Elon Musk's wealth surpasses $100bn as tech stocks net gains

Tech companies boosted the S&P 500 and Nasdaq Composite indexes to new highs for a fourth straight day

FILE - In this March 14, 2019 file photo, Tesla CEO Elon Musk speaks before unveiling the Model Y at the company's design studio in Hawthorne, Calif. Musk will face the electric car maker's shareholders during the company's annual meeting on Tuesday, June 11. (AP Photo/Jae C. Hong, File)

Three of the world’s richest people have achieved staggering new levels of personal wealth.

The net worth of Amazon.com founder Jeff Bezos eclipsed $200 billion (Dh734.5bn) on Wednesday as shares of the e-commerce giant climbed to a record high. The move simultaneously pushed his ex-wife MacKenzie Scott, 50, to the brink of becoming the world’s richest woman, just behind L’Oreal heiress Francoise Bettencourt Meyers.

Elon Musk, meanwhile, extended an extraordinary stretch of wealth gains to become a centibillionaire. Tesla shares rallied on Wednesday, pushing his net worth to $101bn, according to the Bloomberg Billionaires Index, a listing of the world’s 500 richest people.

Tech companies boosted the S&P 500 and Nasdaq Composite indexes to new highs for a fourth straight day, buoyed by news that the Federal Reserve is likely to keep short-term interest rates near zero for at least five years.

The gains by Mr Bezos, 56, and Mr Musk represent the latest high water mark for wealth accumulation in a topsy-turvy year defined by both surging markets and catastrophic human and economic loss. The world’s 500 richest people have gained $809bn so far this year, a 14 per cent increase since January, even as a global pandemic caused a record drop in gross domestic product and millions of lost jobs.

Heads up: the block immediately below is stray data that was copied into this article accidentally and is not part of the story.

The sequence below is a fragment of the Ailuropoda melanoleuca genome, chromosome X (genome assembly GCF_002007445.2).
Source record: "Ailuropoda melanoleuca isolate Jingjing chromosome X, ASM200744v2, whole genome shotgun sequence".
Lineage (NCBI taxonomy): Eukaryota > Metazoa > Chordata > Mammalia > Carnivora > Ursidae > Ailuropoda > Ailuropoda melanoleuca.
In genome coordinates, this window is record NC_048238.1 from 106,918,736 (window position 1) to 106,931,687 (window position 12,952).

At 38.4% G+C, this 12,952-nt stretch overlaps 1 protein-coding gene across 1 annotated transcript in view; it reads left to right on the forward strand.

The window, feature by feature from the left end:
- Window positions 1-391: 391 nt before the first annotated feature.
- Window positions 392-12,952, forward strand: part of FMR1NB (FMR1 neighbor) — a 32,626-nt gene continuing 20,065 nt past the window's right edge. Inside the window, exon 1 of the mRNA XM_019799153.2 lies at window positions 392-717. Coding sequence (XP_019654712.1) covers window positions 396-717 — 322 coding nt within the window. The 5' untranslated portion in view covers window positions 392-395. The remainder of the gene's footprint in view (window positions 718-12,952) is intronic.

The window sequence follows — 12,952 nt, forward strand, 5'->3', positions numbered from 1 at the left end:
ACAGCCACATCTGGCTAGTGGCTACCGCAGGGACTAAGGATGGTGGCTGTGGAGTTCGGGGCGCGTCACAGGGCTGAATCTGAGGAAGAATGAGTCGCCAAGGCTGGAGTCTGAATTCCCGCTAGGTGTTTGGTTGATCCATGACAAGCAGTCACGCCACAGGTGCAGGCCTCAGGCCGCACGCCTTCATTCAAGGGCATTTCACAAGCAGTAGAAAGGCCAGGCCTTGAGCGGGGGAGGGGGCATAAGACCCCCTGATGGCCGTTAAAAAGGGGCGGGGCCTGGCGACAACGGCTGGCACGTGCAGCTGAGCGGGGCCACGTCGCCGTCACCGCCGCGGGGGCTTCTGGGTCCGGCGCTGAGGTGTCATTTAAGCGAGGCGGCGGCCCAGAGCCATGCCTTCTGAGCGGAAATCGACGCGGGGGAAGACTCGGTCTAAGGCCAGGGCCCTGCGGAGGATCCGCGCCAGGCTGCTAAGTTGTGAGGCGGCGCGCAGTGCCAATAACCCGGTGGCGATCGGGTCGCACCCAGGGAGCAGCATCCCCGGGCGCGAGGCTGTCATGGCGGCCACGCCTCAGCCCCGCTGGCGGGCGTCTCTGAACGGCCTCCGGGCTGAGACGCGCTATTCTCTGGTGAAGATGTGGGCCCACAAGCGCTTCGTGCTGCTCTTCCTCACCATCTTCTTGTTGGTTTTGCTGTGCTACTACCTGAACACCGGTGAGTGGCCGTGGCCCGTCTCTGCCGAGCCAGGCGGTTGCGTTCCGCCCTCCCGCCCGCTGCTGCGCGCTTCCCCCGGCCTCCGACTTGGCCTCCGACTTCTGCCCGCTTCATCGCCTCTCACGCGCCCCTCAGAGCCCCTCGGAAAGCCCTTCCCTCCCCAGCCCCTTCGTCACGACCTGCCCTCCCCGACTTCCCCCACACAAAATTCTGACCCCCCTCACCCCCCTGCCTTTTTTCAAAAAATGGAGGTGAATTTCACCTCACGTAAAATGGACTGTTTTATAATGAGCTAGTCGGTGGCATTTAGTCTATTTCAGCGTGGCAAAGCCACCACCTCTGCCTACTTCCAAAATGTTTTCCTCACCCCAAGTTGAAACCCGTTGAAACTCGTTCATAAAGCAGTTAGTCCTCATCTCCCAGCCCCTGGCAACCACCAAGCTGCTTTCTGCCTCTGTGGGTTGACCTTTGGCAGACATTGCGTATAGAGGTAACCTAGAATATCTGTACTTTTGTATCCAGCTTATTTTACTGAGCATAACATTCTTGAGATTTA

The rising income inequality has provoked sharp responses from many progressive politicians and critics on the left. US Senator Bernie Sanders earlier this month introduced legislation to tax "extreme" wealth gains during the coronavirus crisis.

“We cannot continue to allow billionaires like Jeff Bezos and Elon Musk to become obscenely rich while millions of Americans face eviction, hunger and economic desperation,” Mr Sanders said on Wednesday in a statement. “It’s time to fundamentally change our national priorities.”

Others view their massive wealth as justified, saying they’ve earned it through the creation of singular businesses. “When you look at Musk and Bezos, it’s understated to say that in their own ways, they’ve changed the world,” said Thomas Hayes, chairman of Great Hill Capital.

The surge in wealth is especially concentrated in the upper ranks of the billionaires index and has been fuelled largely by tech stocks, which have been on a tear as the pandemic drives more people online. That also includes a rise in the number of retail investors buying stocks.

Mr Musk, 49, now one of four centibillionaires in the world, has seen his fortune grow by $73.6bn this year, a jump still smaller than Mr Bezos’s, who is up by $87.1bn. Facebook’s Mark Zuckerberg’s net worth topped $100bn earlier this month. On Wednesday alone, it rose by $8.5bn.

US tech tycoons haven’t been the only beneficiaries. India’s Mukesh Ambani became the first Asian to rank among the world’s five richest last month. He’s gained $22.5bn this year on the back of a boost in shares of his conglomerate Reliance Industries, whose tech division has attracted recent investments from the likes of Facebook and Silver Lake.

And despite growing tensions with the US, China’s tech billionaires have gained this year too. Tencent Holdings chief executive Pony Ma has amassed $16.6bn this year and is now worth $55.2bn. Alibaba Group Holding’s Jack Ma and William Ding of NetEase have also added more than $12bn each, putting their fortunes at $58.9bn and $30.8bn, respectively.